The federal and state constitutions recognize several civil rights. They must grant them to everyone regardless of race, religion, socioeconomic status, or any other feature marking a difference.
When these civil rights are violated, they are punished with all the intensity of a slap on the wrist; that is one of the reasons we should work even harder to expose them (more on that soon).
As a victim of civil rights violations, James Kenton is adamant that we must expose civil and constitutional injustices. Below are all the reasons you must expose these violations.
The Punishment for Civil and Constitutional Injustices
Civil and constitutional violations are hardly punished with the severity they deserve. Public servants are rarely punished for this crime due to qualified immunity. There is no punishment for violating the First Amendment or the Constitution.
If we can stand up for black lives, why can’t we stand taller for this crime? The lack of penalty is partially due to the lack of exposure. If more people mention the civil and constitutional injustices they face daily, more public servants will be punished, and fewer influential individuals will act with such impunity.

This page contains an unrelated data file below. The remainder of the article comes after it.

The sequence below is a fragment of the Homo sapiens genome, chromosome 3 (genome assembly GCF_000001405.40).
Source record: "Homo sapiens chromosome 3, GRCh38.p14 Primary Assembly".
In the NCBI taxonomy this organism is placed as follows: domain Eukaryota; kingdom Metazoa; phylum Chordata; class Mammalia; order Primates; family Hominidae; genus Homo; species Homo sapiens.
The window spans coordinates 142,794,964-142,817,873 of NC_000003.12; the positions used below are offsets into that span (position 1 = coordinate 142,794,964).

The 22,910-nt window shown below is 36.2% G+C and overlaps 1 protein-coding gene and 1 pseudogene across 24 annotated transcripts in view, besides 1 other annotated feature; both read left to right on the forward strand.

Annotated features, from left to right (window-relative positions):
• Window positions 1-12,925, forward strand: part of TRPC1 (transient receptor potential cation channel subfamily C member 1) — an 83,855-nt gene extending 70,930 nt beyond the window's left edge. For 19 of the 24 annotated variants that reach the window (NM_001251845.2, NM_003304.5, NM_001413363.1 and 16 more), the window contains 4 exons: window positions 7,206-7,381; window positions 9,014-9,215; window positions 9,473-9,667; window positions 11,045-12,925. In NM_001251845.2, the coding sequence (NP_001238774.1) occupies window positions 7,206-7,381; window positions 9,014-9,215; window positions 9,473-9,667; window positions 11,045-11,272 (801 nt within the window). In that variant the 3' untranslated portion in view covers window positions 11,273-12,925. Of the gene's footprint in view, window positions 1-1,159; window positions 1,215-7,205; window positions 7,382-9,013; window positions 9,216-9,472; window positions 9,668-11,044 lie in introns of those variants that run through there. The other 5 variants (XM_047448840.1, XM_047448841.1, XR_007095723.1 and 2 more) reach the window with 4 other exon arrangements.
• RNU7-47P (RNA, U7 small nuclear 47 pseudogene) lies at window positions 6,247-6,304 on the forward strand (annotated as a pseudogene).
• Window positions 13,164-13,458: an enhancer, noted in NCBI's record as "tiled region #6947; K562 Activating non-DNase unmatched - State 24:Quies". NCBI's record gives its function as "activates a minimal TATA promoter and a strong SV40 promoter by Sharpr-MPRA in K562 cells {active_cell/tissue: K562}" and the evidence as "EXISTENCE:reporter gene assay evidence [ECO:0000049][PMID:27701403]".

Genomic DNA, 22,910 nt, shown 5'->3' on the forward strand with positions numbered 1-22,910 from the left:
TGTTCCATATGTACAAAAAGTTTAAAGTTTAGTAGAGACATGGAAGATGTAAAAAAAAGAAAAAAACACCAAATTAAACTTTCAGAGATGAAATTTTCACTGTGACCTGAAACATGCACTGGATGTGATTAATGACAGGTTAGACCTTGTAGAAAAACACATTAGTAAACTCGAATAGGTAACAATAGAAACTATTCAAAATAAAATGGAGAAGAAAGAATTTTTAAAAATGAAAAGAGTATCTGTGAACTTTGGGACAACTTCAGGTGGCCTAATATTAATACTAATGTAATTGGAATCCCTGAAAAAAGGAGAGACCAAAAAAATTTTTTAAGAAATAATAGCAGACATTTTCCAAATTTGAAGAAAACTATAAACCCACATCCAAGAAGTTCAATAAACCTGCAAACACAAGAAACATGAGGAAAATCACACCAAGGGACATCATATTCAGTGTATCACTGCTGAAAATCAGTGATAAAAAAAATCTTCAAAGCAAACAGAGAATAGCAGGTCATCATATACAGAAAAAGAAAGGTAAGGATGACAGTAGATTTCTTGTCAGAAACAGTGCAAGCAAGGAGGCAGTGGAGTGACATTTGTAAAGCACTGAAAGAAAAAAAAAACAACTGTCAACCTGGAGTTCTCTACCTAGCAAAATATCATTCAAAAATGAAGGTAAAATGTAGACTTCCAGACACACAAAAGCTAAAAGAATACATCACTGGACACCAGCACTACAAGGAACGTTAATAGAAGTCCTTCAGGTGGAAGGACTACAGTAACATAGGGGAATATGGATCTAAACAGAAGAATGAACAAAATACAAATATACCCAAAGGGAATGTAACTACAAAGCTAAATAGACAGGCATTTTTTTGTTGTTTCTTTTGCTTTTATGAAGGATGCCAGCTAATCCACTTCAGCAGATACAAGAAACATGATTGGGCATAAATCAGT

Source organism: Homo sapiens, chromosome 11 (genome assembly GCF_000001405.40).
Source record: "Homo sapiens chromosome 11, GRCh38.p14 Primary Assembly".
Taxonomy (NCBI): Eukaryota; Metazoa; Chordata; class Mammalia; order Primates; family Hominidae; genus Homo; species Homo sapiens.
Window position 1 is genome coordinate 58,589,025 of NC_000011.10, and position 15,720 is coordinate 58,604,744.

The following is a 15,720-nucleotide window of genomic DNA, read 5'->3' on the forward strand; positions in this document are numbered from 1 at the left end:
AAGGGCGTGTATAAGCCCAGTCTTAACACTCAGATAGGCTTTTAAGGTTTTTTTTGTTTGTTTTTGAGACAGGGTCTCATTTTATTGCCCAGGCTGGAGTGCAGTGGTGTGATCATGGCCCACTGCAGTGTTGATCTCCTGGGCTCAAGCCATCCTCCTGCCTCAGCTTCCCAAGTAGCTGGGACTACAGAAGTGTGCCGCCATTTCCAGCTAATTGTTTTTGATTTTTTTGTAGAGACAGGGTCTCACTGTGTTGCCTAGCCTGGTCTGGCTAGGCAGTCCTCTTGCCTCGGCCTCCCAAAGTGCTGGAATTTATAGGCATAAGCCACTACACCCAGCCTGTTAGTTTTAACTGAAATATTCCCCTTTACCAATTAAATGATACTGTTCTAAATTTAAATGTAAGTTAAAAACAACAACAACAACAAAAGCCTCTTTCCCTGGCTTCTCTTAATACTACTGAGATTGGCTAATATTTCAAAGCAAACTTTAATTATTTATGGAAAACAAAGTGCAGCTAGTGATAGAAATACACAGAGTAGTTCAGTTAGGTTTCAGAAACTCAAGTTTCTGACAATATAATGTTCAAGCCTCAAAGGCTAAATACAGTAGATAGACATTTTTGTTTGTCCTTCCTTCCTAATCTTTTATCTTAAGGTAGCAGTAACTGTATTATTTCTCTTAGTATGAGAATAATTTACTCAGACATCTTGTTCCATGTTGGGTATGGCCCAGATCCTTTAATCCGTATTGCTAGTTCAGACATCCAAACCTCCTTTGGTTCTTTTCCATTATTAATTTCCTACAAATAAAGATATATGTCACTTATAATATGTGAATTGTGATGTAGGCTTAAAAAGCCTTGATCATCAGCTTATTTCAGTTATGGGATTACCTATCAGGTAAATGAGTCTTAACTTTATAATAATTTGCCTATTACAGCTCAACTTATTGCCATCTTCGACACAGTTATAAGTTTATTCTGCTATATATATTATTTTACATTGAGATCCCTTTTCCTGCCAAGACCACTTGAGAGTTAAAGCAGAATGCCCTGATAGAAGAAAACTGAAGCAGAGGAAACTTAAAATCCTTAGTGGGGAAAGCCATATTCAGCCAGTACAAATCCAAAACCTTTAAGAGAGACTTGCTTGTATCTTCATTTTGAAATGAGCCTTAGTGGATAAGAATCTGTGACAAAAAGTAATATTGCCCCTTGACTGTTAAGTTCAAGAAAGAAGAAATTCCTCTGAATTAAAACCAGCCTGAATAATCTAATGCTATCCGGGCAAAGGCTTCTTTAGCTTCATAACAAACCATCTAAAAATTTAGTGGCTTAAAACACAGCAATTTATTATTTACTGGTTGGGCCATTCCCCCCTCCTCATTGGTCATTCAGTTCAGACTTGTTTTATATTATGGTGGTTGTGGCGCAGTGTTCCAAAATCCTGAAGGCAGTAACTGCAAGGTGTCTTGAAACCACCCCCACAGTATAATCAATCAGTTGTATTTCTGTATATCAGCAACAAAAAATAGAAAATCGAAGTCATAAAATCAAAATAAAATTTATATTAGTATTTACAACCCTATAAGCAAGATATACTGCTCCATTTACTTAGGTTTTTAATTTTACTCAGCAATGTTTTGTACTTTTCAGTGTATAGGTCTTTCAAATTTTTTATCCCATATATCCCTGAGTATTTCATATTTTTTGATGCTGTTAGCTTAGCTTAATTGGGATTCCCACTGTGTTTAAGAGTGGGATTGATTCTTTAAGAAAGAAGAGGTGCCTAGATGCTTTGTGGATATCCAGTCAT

Fewer Illegal Seizures
Searching and/or seizing property as evidence is only fitting if the authorities have a valid warrant to justify it. Many civil rights claims about law enforcement are related to search and seizure. Officers may portray non-exigent circumstances as exigent to justify the absence of a warrant or present one that is only declared invalid after the fact.
Take the illegal seizure of James Kenton’s property. It had nothing to do with the criminal case and was returned once the case closed, but that doesn’t change the fact that Kenton’s rights were violated.
Once we expose such incidents, we may have fewer illegal search and seizure incidents and lower the chances of other law enforcement violations.
The Power of Knowledge
A recent National Opinion Research Center survey found that a third of Americans couldn’t even name one right protected by the First Amendment, whereas only 40% knew only one.
When most people don’t know their rights, they can’t even tell a constitutional injustice when it happens to them. By exposing such incidents, we make more people aware of their protected rights and take power away from those who think they can abuse it without consequences.
James Kenton vs. The State of Tennessee
James Kenton is a Tennessee roofer who is suing the state. His approach to exposing Tennessee’s civil and constitutional injustices is to expose the illegal actions of its law enforcement, DA’s office, and news outlets. Recently, the state refused to comply with Kenton’s discovery request.
Follow him as he files a motion to get the state to cooperate once and for all.